- a learning disability such as autism spectrum disorder (ASD) or Asperger's (Asperger syndrome)
- conditions affecting the brain and nerves, such as Parkinson's disease
- chronic obstructive pulmonary disease (COPD) or a long-term lung problem
- kidney or liver disease
- a weakened immune system such as the result of conditions as HIV and AIDS, or medicines such as steroid tablets or treatment for cancer
- problems with your spleen – for example, sickle cell disease, or if you have had your spleen removed
- being overweight (having a BMI of 40 or above) -an organ transplant
More information on people who may be at higher risk of catching the virus or in fighting infection is available.
To define an impairment in this publication, we refer to the GSS harmonised definition: this identifies impairments as activities a person cannot perform or has difficulty performing because of their health condition or illnesses.
The GSS harmonised questions are asked of the respondent in the survey, meaning that impairment status is self-reported.
Participants are asked if any of their reported illnesses or conditions affect them in the following areas:
- vision (for example, blindness or partial sight)
- hearing (for example, deafness or partial hearing)
- mobility (for example, walking short distances or climbing stairs)
- dexterity (for example, lifting or carrying objects, using a keyboard)
- learning or understanding or concentrating
- mental health
- stamina or breathing or fatigue
- socially or behaviourally (for example, associated with autism spectrum disorder (ASD), which includes Asperger’s, or attention deficit hyperactivity disorder (ADHD))
Participants can select all impairments that apply. If a participant has multiple impairments, they are represented in each of those impairment categories in this analysis; this may dilute the differences found between impairment types within the analysis undertaken. Age is associated with an increasing prevalence of some impairment types (for example, mobility or hearing). Future analysis could seek to examine controlling for these potential influences.
Breakdowns provided in the article, and datasets by impairment type only include participants who have reported both being disabled and having an impairment.
Living in a local lockdown area or not is self-reported by survey participants who are asked “Do you live in an area that is under local lockdown restrictions or not?”
Personal well-being measures ask people to evaluate, on a scale of 0 to 10, how satisfied they are with their life overall, whether they feel the things they do in life are worthwhile, and happiness and anxiety yesterday.
Any changes or differences mentioned in this bulletin are statistically significant unless stated otherwise. The statistical significance of differences noted within the release are determined based on non-overlapping confidence intervals. In some cases, a significance test was also carried out, as shown in the footnotes.Nôl i'r tabl cynnwys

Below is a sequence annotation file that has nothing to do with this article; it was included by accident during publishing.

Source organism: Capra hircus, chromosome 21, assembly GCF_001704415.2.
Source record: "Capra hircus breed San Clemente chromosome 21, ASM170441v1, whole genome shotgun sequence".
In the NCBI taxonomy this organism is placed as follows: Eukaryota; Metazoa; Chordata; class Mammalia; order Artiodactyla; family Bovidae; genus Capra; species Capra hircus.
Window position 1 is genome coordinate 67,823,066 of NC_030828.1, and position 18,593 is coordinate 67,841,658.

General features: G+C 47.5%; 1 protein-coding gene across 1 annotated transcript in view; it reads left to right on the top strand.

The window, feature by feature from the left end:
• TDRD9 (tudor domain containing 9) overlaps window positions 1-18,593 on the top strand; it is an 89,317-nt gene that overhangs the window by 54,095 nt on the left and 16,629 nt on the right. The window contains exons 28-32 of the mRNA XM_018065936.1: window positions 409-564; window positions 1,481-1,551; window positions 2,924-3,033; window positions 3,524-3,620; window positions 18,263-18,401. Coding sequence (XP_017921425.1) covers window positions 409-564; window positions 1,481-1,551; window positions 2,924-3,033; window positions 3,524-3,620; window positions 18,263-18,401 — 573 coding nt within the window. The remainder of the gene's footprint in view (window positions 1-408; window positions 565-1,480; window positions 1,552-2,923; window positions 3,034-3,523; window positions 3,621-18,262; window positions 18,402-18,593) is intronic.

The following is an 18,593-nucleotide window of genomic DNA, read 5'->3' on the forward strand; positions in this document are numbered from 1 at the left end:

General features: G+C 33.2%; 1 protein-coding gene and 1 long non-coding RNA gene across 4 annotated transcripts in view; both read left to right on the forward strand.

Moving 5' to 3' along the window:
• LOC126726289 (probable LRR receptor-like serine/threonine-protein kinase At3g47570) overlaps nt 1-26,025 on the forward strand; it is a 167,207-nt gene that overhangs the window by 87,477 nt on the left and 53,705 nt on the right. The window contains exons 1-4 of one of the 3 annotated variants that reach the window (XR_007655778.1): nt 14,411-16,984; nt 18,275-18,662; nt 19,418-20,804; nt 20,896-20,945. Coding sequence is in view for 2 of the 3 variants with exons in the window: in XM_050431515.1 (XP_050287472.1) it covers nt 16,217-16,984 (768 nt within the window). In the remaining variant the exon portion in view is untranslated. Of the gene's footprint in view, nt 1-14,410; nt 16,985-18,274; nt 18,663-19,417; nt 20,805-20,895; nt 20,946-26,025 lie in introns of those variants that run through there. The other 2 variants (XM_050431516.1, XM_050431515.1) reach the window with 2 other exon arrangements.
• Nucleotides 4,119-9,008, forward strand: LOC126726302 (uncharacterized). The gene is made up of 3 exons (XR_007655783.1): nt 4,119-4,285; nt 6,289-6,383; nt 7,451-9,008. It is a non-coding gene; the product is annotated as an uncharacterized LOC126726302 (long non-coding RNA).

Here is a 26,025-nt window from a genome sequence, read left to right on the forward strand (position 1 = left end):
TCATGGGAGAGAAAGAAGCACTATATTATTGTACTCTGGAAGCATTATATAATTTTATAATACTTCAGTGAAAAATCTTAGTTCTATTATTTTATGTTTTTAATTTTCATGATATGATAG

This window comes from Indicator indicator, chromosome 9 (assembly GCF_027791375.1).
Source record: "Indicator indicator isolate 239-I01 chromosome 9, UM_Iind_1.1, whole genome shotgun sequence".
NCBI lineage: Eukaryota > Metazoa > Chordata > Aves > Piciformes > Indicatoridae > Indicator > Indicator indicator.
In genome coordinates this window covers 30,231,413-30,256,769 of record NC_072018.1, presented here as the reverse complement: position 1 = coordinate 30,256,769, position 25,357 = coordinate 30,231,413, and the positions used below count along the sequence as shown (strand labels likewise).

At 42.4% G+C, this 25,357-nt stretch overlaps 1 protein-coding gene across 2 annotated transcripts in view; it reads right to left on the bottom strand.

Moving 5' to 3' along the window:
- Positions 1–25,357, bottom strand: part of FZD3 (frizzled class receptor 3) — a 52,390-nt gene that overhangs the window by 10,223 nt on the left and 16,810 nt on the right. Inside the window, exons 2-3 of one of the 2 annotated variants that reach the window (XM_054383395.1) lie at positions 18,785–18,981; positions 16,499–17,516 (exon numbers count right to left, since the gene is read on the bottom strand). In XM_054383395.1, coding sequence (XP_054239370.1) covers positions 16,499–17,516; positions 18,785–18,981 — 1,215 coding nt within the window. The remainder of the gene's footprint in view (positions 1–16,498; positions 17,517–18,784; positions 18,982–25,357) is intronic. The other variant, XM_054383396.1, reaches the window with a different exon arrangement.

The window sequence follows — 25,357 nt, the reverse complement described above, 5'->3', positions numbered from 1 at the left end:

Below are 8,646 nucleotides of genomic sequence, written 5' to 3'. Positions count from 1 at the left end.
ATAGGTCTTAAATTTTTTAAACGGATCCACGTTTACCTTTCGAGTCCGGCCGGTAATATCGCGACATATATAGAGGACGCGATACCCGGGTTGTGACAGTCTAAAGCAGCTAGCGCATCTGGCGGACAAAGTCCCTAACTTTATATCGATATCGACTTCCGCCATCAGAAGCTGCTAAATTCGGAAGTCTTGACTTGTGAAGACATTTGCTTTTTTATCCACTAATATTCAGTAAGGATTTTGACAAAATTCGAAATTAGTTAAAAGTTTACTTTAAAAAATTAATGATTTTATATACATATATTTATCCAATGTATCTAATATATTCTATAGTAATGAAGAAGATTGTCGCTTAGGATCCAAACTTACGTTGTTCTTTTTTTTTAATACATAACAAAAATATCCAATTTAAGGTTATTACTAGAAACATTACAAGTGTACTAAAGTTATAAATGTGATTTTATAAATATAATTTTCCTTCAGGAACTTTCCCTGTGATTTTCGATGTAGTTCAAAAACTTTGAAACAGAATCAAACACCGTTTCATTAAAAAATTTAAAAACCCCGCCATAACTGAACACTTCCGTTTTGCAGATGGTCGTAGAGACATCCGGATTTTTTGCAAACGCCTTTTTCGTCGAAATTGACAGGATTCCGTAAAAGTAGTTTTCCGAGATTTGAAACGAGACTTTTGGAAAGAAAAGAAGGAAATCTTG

9. Measuring the data
The Opinions and Lifestyle Survey (OPN) is a monthly omnibus survey. In response to the coronavirus (COVID-19) pandemic, we adapted the OPN to become a weekly survey used to collect data on the impact of the coronavirus pandemic on day-to-day life in Great Britain.
To enable more detailed analysis, such as the impairments breakdowns included in this bulletin, two waves of this weekly OPN data have been pooled together and reweighted to create a larger dataset. By pooling data, we improve the sample size available to create smaller breakdowns of individual questions at the expense of having to report on a wider time period (two weeks rather than one week). A selection of indicators is based on data from 30 September to 4 October 2020 only, as certain questions are only available for one wave of data. Where data from one wave are used, this is indicated in the article and dataset.
The pooled dataset contains 3,160 individual responses, representing an overall response rate of 72% for the waves of the survey conducted from 24 to 27 September, and 30 September to 4 October 2020. The dataset used for indicators based on data from 30 September to 4 October 2020 has 1,573 individual responses, which represent a response rate of 72%. Survey responses were collected using an online self-completion questionnaire, with the option to take part over the phone.
Survey weights were applied to make estimates representative of the population. Weights were first adjusted for non-response and attrition. Subsequently, the weights were calibrated to satisfy population distributions considering the following factors: sex by age, region, tenure, highest qualification and employment status. For age, sex and region, population totals based on projections of mid-year population estimates for September 2020 were used. The resulting weighted sample is therefore representative of the Great Britain adult population by a number of socio-demographic factors and geography.
Some survey questions asked for people's responses in reference to “the past seven days”. These results have been presented representing people's views during the period 24 September to 4 October 2020, even though attitudes may have changed slightly between the two waves included.
Disability Unit and Policy Lab qualitative data